"I know," Erik said. "I know." And he did know – she didn't have to say anything because he knew what she was feeling. The shared burden calmed her a little, but she couldn't let go of him, couldn't force her fingers to relax their grip. "It's not so very long," he murmured. "We'll be together again soon." She nodded, and pulled away enough to look at him, to see the pain in his expression. "Soon," he repeated, and brushed his fingers across her cheek, wiped away a tear.

"Six months," she said, and caught his hand in hers. "I don't know how I shall bear it," she admitted.

"You shall," said Erik. "You must." He smiled a little, but there was no humour in his expression. "We both must." He glanced away from her, across to Gustave, and Christine turned her head to see their son watching them anxiously. She tried to smile, to bear it for his sake. Erik was right – they must bear the separation, and their reunion would be all the sweeter for it.

"I'll send a telegram as soon as we land," she said to Erik, and he nodded. "And write as soon as I can. It will take several weeks to reach you, I think."

"Believe me, Christine, I would wait far longer than a few weeks for a letter from you," he said, and for a moment they smiled at each other.

"I'll write too!" said Gustave, and Erik's smile widened, just for a moment, just for long enough that Christine could see how much pleasure Gustave's letters would bring him.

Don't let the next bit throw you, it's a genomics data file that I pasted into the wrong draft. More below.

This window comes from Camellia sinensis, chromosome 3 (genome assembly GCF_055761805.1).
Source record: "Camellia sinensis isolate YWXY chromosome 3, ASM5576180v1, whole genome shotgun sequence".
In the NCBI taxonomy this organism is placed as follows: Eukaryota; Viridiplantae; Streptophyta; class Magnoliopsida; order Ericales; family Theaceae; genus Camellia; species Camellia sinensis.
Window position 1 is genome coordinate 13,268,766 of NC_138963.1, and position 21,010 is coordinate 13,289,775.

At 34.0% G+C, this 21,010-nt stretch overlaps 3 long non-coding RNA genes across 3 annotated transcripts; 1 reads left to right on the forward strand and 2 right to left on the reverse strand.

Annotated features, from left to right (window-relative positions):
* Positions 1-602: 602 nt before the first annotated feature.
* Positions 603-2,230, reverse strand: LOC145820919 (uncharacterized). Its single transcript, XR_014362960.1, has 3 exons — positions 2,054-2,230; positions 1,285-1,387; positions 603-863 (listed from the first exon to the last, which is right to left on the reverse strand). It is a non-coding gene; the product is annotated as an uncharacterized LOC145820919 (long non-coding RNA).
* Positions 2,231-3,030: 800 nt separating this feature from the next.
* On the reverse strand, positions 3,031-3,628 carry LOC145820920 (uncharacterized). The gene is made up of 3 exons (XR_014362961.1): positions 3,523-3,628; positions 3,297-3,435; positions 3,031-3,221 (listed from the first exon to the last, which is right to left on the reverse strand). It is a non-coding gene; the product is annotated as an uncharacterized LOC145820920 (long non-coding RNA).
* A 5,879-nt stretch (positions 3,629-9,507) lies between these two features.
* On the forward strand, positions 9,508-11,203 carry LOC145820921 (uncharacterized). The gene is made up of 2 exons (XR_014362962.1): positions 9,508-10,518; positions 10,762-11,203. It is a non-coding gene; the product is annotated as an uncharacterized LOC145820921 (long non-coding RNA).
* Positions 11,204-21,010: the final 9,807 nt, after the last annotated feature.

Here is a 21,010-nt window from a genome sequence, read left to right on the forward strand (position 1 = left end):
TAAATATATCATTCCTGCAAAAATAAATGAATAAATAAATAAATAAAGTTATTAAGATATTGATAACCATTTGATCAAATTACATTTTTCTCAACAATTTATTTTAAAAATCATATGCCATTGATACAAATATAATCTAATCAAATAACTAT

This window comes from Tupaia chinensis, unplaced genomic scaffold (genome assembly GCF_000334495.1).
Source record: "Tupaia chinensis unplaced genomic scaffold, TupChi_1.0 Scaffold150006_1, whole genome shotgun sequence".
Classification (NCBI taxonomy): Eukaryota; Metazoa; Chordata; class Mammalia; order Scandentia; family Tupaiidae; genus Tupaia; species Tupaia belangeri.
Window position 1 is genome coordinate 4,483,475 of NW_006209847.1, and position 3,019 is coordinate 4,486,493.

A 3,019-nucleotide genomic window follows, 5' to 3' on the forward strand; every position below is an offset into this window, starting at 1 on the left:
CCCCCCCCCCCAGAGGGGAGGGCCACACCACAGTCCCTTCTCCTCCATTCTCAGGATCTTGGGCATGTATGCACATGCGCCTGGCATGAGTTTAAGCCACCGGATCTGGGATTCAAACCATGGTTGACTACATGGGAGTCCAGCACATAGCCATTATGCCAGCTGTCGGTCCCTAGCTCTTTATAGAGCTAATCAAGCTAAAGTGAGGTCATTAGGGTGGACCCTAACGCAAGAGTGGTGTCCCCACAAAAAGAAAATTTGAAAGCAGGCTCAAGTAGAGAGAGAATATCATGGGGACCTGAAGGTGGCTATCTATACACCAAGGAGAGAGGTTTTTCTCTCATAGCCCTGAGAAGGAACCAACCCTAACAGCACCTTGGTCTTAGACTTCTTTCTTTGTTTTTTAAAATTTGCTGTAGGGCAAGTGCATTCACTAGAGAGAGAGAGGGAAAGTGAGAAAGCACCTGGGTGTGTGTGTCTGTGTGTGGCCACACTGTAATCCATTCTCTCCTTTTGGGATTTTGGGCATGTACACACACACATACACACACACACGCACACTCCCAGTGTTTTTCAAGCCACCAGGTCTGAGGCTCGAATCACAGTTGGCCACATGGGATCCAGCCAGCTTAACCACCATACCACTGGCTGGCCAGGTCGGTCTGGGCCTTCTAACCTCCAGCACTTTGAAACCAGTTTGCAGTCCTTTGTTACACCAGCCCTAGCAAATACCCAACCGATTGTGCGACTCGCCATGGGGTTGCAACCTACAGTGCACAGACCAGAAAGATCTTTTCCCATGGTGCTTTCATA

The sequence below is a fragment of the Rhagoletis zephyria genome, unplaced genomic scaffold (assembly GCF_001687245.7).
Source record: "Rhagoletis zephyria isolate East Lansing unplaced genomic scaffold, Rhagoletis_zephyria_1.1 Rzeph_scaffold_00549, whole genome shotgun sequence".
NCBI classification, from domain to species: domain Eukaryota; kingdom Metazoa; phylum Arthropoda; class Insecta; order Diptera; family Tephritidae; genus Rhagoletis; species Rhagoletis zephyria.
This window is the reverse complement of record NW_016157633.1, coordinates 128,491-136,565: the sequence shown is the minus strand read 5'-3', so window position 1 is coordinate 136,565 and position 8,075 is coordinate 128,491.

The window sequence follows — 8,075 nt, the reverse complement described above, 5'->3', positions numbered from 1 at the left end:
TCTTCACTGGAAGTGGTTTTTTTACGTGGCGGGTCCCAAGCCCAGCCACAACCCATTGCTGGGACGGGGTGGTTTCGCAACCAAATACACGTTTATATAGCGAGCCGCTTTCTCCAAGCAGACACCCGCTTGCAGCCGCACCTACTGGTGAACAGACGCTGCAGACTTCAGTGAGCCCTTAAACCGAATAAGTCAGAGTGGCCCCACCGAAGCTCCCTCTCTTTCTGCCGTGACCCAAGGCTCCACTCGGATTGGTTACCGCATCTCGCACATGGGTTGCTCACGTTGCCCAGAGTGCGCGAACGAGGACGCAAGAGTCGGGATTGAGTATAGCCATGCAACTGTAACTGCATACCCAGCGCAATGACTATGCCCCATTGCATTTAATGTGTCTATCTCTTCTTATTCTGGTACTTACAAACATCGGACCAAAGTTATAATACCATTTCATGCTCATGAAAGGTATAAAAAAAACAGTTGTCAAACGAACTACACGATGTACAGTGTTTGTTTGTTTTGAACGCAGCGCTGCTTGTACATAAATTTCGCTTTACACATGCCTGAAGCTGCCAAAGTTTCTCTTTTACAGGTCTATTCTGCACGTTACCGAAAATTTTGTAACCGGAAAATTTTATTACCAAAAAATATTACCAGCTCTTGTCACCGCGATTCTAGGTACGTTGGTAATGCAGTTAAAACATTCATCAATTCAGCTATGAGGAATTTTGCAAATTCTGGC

She pressed close to him again, kissed him, and tried to commit the feeling of it to memory. She raised her hands to cup his cheeks, flesh and leather under her fingers, but she made no attempt to unmask him, not now.

"I love you," she murmured, when at last they had to part.

"And I love you," he said. He glanced out of the carriage window and she followed his gaze, saw the clock set above the customs building. "It's time, Christine."

Christine took a deep breath, exhaled slowly and wiped away the tears from her cheeks. "Alright," she said. "Gustave?"

"We'll be alright, Mother," said Gustave, and she smiled at him, smiled at his earnest desire to make her feel better.

"Yes," she agreed. "I'm sure we will be." She made sure her hat was straight and looked one last time at Erik. "Don't wait until the ship's gone," she said to him. "I can't bear the thought of you sitting here waiting for us to go."

His smile was slight but real, and he nodded. "If you like," he said. "I confess, it would not be easy." He turned to Gustave, hesitantly held his arms out. Gustave slid into his embrace easily, and Christine could see how tightly he held onto Erik. He had already grown to care for Erik more deeply than she could have hoped for.

Erik released Gustave, gave her one last brief glance and then turned away. "Go," he said, voice thick. "Go quickly."

Christine nodded, opened the carriage door and ushered Gustave out. She understood his command, understood that prolonging it any further would only increase his hurt, and hers too. Gustave seemed to sense it, or at least he didn't question why Erik had sent them away so abruptly; he followed close behind Christine as she went to the entrance of the customs house, where Elise was waiting for them.

Once they were aboard and installed in their suite, Gustave asked to go on deck to watch as the ship left port.

"I know he won't be there," he said Christine, "but it was so exciting seeing New York when we arrived. I want to say goodbye to it." He looked up at her, a determined tilt to his chin that she recognised. She smiled faintly, nodded to him.